If you’re running to the exists, make sure you follow the rules of the pit. If you see someone fall down, or is hurt and trying to make it out the door help them out. Pick them up so they don’t get trampled and continue to the exits with your new battle buddy. If there is a stampede, so to speak, to get to the exits and you can’t keep you’re footing, grab onto a support beam, or a part of the wall and hold on until you can move safely. Make sure whatever you’re grabbing onto isn’t in the center of the herd. Remember that scene in the Lion King? Don’t need that happening to you. Don’t push or shove to get to the exit faster. All this is going to do is cause people to fall and create more injuries than those that have already happened. If at all possible, try to keep your group together. Hold hands, link arms, or grab onto shirt tails. Make sure you repeat your game plan in case someone wasn’t listening the first time.  

Once you are out of the danger area, hopefully back at your cars, take stock of all injuries. Obviously someone who has a gaping gash on their forehead is going to need more medical attention then someone with a scrape. If at all possible, try to pack a First Aid Kit and keep it in your car. If an emergency happened, Paramedics and EMS are going to be taking care of the severely wounded first. Here is a link from The American Red Cross on what you need in your first aid kit.  

Finally, once you have taken proper care of yourself, and the individuals in your group, help others. If you see someone struggling to walk help them get to their destination. Grab the remaining supplies you have in you’re first aid kit and hand them out to others in need. If you have extra water, or small snacks give them to people in need. You never know when someone’s blood sugar may have dropped, or they have become dehydrated.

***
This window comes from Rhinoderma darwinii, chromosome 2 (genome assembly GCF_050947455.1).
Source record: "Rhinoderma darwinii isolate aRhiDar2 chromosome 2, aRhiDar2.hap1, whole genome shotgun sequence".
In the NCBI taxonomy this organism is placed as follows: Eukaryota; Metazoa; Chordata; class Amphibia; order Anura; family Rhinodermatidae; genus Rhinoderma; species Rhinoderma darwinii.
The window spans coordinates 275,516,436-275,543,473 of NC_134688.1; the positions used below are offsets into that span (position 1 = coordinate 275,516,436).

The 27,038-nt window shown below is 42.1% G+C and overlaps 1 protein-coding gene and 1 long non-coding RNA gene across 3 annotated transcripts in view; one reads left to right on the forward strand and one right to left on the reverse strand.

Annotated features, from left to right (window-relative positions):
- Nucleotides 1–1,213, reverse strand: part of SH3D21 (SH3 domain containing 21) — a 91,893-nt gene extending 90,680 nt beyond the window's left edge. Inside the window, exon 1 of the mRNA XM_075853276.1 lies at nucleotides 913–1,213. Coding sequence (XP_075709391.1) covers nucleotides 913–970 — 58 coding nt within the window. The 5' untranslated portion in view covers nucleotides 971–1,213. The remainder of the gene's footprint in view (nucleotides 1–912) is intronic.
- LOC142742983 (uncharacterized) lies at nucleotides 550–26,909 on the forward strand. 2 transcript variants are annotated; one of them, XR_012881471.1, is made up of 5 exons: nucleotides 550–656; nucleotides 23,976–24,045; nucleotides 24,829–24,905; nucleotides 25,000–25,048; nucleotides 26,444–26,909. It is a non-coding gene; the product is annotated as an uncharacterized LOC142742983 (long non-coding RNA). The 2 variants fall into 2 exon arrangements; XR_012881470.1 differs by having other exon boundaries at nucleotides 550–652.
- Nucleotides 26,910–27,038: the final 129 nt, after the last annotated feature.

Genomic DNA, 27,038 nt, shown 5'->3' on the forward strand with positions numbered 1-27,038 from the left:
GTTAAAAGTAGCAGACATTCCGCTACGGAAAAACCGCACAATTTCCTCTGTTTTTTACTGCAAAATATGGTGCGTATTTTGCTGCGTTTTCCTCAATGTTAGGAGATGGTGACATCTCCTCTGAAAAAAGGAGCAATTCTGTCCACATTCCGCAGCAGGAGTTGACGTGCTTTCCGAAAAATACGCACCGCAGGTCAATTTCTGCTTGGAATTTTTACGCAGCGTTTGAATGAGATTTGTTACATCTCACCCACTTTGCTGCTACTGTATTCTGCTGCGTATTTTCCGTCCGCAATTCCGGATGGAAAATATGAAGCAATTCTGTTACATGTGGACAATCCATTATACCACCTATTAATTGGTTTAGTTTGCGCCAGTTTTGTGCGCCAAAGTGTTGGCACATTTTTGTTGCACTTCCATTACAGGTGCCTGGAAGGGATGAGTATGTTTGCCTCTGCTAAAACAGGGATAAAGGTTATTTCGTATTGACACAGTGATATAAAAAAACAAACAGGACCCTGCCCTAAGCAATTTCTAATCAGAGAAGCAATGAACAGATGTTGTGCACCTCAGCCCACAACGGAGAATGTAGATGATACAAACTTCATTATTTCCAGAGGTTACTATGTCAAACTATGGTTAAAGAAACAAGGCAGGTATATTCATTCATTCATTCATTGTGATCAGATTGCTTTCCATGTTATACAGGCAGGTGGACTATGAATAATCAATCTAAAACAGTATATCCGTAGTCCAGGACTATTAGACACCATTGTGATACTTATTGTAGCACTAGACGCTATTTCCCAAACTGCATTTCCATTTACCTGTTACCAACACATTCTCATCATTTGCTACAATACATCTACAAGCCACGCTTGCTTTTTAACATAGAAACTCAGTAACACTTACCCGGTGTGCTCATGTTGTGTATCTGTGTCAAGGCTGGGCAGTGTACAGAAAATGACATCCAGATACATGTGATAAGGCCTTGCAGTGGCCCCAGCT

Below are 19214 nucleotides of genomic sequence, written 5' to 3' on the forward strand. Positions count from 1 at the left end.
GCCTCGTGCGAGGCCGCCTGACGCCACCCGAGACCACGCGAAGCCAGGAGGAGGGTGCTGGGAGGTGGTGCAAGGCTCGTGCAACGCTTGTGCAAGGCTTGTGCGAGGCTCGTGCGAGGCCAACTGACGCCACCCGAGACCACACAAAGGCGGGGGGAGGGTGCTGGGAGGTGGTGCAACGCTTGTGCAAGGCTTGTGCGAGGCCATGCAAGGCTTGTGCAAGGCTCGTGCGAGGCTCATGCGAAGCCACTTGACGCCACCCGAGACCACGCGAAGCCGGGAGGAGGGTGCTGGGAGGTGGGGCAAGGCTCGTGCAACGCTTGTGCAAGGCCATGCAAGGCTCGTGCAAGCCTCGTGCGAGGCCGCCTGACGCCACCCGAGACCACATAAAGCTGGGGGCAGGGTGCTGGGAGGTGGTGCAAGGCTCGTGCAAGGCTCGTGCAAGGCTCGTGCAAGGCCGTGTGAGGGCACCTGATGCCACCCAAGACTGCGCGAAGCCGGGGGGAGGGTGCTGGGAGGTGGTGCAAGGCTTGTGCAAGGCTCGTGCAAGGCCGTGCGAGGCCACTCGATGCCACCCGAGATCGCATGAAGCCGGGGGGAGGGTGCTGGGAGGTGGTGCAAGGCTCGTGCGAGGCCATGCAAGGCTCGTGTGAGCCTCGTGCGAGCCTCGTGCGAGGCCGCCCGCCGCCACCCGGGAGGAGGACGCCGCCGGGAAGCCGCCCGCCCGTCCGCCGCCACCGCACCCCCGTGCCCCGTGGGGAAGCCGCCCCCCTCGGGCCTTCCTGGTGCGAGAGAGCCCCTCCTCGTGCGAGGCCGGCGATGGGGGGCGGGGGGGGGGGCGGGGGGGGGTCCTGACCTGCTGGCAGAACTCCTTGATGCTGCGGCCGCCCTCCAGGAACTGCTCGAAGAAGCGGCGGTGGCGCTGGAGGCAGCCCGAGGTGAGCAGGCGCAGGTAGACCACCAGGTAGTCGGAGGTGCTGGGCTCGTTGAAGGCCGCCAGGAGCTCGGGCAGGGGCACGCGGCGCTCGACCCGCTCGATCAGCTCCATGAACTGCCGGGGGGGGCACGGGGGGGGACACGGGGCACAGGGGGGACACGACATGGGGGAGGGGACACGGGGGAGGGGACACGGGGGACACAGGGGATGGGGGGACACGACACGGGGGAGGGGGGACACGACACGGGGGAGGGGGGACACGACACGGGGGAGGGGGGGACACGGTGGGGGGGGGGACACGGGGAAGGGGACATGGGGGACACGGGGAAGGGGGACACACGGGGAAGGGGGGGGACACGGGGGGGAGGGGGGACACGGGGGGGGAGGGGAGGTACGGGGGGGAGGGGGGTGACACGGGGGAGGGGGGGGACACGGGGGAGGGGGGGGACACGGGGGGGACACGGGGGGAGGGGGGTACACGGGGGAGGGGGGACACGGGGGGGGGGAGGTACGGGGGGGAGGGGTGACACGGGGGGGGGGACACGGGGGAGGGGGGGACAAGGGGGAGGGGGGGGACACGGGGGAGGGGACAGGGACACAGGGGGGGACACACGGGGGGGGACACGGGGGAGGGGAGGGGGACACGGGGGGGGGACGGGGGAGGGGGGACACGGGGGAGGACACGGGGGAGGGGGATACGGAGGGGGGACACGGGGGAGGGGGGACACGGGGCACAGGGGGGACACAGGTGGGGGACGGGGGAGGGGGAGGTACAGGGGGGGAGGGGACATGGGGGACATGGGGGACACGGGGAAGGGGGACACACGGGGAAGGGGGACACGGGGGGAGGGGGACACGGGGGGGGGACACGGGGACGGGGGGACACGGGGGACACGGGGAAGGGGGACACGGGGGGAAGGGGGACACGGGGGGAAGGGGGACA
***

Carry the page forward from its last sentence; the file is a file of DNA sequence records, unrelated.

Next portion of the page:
The world as a whole is getting to be a scary place. But we do not need to give into our fear, and let those who seek to destroy us win. We need to help each other instead of thinking of ourselves all the time. Please make sure you have a plan for emergencies, and I’m not just talking about for concerts. Make sure your family knows what to do and where to go in case of a natural disaster such as a hurricane or tornado. Have plans on what to do if there is another attack, and above all make sure you are able to keep your family safe. I hope that one day we will once again not have to be worried about going to a concert, or even to the grocery store. Until that day however, we need to be prepared for any and all possibilities of disaster.


Born​ ​and​ ​raised​ ​in​ ​Winston​ ​Salem​ ​NC,​ ​Cindy​ ​is​ ​a​ ​professional​ ​taco​ ​enthusiast​ ​and​ ​proud Hufflepuff.​ ​Fangirl​ ​by​ ​day,​ ​and​ ​concert​ ​photojournalist​ ​by​ ​night,​ ​Cindy’s​ ​photography​ ​career started​ ​in​ ​2010​ ​when​ ​her​ ​fiance​ ​took​ ​her​ ​to​ ​her​ ​first​ ​local​ ​show.​ ​With​ ​a​ ​small​ ​Kodiak​ ​point​ ​and shoot​ ​in​ ​hand,​ ​she​ ​quickly​ ​fell​ ​in​ ​love​ ​with​ ​the​ ​local​ ​music​ ​scene​ ​and​ ​concert​ ​photography.​ ​With musical​ ​tastes​ ​varying​ ​from​ ​Acapella​ ​to​ ​Heavy​ ​Metal,​ ​there​ ​is​ ​no​ ​telling​ ​what​ ​you​ ​will​ ​hear blaring​ ​from​ ​her​ ​headphones​ ​from​ ​day​ ​to​ ​day.​ ​When​ ​she​ ​is​ ​not​ ​spending​ ​time​ ​with​ ​her​ ​family, friends,​ ​or​ ​furbabies,​ ​you​ ​can​ ​find​ ​Cindy​ ​with​ ​her​ ​nose​ ​buried​ ​in​ ​yet​ ​another​ ​book,​ ​binging​ ​Netflix with​ ​her​ ​bearded​ ​better​ ​half,​ ​or​ ​out​ ​and​ ​about​ ​at​ ​various​ ​shows.


Your email address will not be published. Required fields are marked ( required )

This site uses Akismet to reduce spam. Learn how your comment data is processed.

Shutter 16 Magazine:

Tune In To Our Podcast: